I started this post, under the title above, on Monday (6th), but couldn’t bring myself through it. Then the week has taken more unbelievable turns since, and the post was going to end up in the forever-draft folder. That’s when I spotted that someone had just done the job for me.
RT @oldtype 1. South Korean liberals have a problem with normalizing sexual violence. A thread. (11 June 2020)
2. Actually, disclaimer before the thread. I am in no way implying that South Korean conservatives do not have a problem with normalizing sexual violence. But they’re also irrelevant. So I don’t write about them.
3. In 2018, poet/activist Ko Eun was accused of gross sexual misconduct spanning decades That July, he filed a $1 million defamation lawsuit against his accuser with Duksu, a prestigious public interest law firm known for its constitutional litigation championing liberal causes.
4. Duksu representing a credibly-accused sexual predator in a retaliatory civil suit against his accuser was odd, to say the least. While the lawsuit was being argued, Lee Suk-Tae, Deoksoo’s managing partner, was nominated by President Moon to sit on the Constitutional Court.
5. Also in 2018, former presidential hopeful Ahn Hee-Jeong was found to have sexually assaulted a staff member at least 4 times. In 2019 Ahn was convicted and sentenced to 42 months in prison. Recently, he was released on furlough to attend his mother’s funeral.
6. The funeral was attended by prominent ruling-party politicians, including likely 2022 nominee Lee Nak-yeon. But most notable were the flowers sent by President Moon, showing beyond a doubt that the liberal establishment still stood with Ahn.
7. This April, Pusan mayor Oh Keo-Don resigned after admitting to sexually abusing an employee days before the April 15 general election. Later, it emerged that Oh had signed a contact with the victim agreeing to resign in exchange for her keeping quiet until after the election.
8. After Oh’s resignation, it emerged that his problematic behavior had been an open secret. But for nearly 2 years, nobody intervened. Here’s a photo of him at an office dinner in 2018. Notice how he’s seated himself next to what appears to be the only three women in the photo.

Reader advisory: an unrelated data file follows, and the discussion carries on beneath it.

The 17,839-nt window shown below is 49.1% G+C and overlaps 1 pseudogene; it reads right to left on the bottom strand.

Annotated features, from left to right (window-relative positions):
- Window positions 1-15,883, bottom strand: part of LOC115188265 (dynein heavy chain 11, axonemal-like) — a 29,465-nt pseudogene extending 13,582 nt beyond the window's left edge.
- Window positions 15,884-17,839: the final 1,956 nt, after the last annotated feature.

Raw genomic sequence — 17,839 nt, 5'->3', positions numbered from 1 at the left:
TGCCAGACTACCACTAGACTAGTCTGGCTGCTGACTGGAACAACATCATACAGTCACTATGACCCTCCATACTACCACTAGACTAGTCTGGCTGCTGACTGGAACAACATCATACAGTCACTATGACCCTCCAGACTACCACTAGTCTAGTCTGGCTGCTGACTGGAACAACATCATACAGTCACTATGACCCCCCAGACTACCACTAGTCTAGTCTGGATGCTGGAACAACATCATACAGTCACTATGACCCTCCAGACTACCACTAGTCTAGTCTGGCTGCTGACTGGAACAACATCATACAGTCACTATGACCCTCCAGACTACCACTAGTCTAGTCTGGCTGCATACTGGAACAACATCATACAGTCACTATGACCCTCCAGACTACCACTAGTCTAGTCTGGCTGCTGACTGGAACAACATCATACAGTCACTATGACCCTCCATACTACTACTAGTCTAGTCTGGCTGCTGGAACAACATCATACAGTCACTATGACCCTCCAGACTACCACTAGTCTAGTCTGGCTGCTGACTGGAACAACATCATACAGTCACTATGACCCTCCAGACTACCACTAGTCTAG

9. 2 days ago, Seoul mayor Park Won-Soon was found dead. He was reportedly facing a criminal complaint for sexual harassment. While Park hasn’t been found guilty (and never will be now), you’d imagine the political reaction would be cautious given the allegations. It isn’t.
10. Park is being feted with a lavish five-day funeral held by the City of Seoul. All the same people who attended Ahn’s mother’s funeral (and more) are at Park’s. And they are waxing lyrical about his accomplishments as if the allegations never happened.
11. Minjoo Party chair Lee Hae Chan lashed out at a journalist when asked about the allegations, using profanity and saying the questioner had “no manners”. The President’s flowers, already in the public eye due to Ahn, are prominently placed here as well.
12. The Minjoo Party has not expressed any intention of conducting an independent investigation of the allegations against Park — which will remain forever unsubstantiated due to his death. They haven’t made any effort to stop internet trolls from doxing and harassing his accuser.
13. As a Korean man myself, I understand this, to a degree. Korean liberal politics is a tight fraternity. A lot of these people literally went through hell together in the 80s. I understand that it’s difficult to abandon your friends, even when they’ve done horrible things.
14. But these aren’t would-be revolutionaries hammering soju shots in a basement anymore. They are the most powerful men in Korea. Their refusal to speak out firmly against those in their ranks who commit sexual crimes perpetuates social attitudes that see those crimes as trivial.
15. Liberal politicos in Korea don’t have a monopoly on retrograde attitudes about sexual crimes, but they do have a monopoly on power. With that power comes a responsibility to set a better example. But if anything, they’re lagging behind their constituents.
16. Once or twice is an unfortunate mistake. This is a pattern. Between Ahn, Park, and the non-extradition of Son Jung-Woo, I can’t imagine how difficult of a week this has been for Korean women. /end